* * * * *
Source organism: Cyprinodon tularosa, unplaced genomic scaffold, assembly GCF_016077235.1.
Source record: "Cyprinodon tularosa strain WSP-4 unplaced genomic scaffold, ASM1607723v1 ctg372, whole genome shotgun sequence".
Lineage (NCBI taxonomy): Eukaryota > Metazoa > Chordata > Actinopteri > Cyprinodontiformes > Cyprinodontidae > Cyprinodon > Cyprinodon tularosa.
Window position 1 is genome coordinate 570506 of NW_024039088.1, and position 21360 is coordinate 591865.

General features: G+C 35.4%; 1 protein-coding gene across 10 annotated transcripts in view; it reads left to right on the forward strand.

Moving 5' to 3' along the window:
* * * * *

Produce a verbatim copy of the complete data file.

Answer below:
Source organism: Cyprinodon tularosa, unplaced genomic scaffold, assembly GCF_016077235.1.
Source record: "Cyprinodon tularosa strain WSP-4 unplaced genomic scaffold, ASM1607723v1 ctg372, whole genome shotgun sequence".
Lineage (NCBI taxonomy): Eukaryota > Metazoa > Chordata > Actinopteri > Cyprinodontiformes > Cyprinodontidae > Cyprinodon > Cyprinodon tularosa.
Window position 1 is genome coordinate 570506 of NW_024039088.1, and position 21360 is coordinate 591865.

General features: G+C 35.4%; 1 protein-coding gene across 10 annotated transcripts in view; it reads left to right on the forward strand.

Moving 5' to 3' along the window: